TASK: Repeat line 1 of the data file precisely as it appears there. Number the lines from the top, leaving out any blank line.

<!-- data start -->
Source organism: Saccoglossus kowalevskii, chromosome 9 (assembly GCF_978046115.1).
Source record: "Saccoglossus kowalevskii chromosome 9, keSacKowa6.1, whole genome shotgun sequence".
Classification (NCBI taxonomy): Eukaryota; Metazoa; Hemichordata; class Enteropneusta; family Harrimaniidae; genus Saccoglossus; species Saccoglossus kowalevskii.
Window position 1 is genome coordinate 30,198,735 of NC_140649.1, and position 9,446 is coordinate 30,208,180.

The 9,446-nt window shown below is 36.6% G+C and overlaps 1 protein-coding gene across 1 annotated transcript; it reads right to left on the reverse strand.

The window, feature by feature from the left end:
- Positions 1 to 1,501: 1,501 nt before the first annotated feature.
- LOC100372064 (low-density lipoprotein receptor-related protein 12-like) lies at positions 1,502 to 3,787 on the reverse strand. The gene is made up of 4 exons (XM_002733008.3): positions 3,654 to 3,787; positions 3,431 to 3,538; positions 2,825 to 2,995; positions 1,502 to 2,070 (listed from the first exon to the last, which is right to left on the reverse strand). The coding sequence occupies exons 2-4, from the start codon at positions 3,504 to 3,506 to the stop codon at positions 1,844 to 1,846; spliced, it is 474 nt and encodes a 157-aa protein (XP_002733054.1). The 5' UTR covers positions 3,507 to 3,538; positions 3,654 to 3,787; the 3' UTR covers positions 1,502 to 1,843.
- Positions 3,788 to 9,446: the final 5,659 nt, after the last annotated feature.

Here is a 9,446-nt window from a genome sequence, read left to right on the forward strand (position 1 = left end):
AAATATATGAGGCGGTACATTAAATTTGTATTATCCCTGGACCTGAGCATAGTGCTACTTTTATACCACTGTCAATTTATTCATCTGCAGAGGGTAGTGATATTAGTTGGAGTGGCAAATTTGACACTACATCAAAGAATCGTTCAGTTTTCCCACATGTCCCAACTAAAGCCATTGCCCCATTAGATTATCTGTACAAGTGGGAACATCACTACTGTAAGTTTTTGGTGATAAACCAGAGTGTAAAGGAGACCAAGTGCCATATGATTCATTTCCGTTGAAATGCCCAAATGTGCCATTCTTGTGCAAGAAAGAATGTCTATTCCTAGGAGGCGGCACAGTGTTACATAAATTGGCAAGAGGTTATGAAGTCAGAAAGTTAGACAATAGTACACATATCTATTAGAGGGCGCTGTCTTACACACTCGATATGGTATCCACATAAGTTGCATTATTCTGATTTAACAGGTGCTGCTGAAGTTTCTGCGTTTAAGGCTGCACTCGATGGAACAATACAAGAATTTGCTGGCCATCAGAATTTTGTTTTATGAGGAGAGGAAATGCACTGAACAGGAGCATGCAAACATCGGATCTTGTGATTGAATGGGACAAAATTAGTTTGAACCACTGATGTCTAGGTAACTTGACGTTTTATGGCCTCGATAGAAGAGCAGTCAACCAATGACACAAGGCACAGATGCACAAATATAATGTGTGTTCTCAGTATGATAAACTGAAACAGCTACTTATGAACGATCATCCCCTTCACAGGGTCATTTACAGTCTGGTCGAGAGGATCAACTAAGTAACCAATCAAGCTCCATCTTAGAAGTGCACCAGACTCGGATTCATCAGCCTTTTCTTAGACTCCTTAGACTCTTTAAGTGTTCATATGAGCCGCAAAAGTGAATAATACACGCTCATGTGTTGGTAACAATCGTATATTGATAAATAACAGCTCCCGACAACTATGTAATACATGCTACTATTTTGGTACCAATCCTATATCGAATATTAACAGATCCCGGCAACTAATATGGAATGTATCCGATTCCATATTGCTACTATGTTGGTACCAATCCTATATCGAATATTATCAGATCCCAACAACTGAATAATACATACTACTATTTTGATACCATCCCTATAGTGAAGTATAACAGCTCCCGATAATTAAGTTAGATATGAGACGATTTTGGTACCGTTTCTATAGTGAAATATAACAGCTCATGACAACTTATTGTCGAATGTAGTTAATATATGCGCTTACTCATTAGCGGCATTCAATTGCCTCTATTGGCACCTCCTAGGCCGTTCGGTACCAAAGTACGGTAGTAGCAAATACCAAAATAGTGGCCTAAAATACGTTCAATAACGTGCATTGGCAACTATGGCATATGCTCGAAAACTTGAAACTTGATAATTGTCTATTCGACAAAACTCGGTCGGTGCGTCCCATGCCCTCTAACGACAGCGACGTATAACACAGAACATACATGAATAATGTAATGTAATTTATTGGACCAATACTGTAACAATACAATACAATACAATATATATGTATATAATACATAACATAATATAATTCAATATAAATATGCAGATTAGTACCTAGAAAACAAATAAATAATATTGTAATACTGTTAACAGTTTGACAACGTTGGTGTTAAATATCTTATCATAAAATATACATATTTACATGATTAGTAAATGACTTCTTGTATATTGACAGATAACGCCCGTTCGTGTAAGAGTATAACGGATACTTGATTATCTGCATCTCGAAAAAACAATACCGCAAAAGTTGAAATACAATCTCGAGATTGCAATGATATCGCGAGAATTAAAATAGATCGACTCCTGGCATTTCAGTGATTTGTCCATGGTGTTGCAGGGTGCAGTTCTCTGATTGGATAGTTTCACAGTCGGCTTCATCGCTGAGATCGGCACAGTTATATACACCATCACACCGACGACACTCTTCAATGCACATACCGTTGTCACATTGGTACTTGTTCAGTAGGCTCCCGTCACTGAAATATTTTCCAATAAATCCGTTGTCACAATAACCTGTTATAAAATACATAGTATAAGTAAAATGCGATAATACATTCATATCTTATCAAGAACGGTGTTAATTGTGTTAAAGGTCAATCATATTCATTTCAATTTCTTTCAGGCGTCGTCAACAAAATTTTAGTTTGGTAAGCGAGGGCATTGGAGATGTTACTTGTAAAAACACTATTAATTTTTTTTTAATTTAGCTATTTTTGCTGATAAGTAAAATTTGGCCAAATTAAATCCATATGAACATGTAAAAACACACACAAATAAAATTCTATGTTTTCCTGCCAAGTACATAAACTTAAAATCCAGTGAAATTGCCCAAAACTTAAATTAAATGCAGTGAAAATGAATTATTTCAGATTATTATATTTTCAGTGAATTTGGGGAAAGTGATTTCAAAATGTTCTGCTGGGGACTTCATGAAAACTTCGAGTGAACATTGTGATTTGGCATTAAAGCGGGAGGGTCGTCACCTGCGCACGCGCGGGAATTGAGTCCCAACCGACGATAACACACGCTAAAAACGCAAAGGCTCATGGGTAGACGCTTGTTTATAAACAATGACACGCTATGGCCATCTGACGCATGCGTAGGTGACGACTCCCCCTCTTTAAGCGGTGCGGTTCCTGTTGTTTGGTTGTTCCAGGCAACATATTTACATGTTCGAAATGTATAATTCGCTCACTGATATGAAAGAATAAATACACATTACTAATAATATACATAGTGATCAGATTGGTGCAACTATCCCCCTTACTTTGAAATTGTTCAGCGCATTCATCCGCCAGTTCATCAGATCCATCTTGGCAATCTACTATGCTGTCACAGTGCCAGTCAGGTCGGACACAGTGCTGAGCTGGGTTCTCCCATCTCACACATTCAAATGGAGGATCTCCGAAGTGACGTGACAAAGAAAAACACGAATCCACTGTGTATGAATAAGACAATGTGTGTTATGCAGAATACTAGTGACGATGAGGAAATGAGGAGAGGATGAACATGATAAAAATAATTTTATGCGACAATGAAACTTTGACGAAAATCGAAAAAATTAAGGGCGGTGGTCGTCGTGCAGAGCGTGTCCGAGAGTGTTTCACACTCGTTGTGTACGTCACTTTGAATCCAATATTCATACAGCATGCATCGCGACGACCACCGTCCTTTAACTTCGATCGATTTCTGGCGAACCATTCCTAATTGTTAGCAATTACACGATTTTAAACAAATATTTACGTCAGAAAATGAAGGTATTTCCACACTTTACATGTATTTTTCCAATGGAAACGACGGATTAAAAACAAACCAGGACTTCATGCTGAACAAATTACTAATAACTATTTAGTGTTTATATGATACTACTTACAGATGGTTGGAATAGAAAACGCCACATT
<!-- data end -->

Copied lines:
Source organism: Saccoglossus kowalevskii, chromosome 9 (assembly GCF_978046115.1).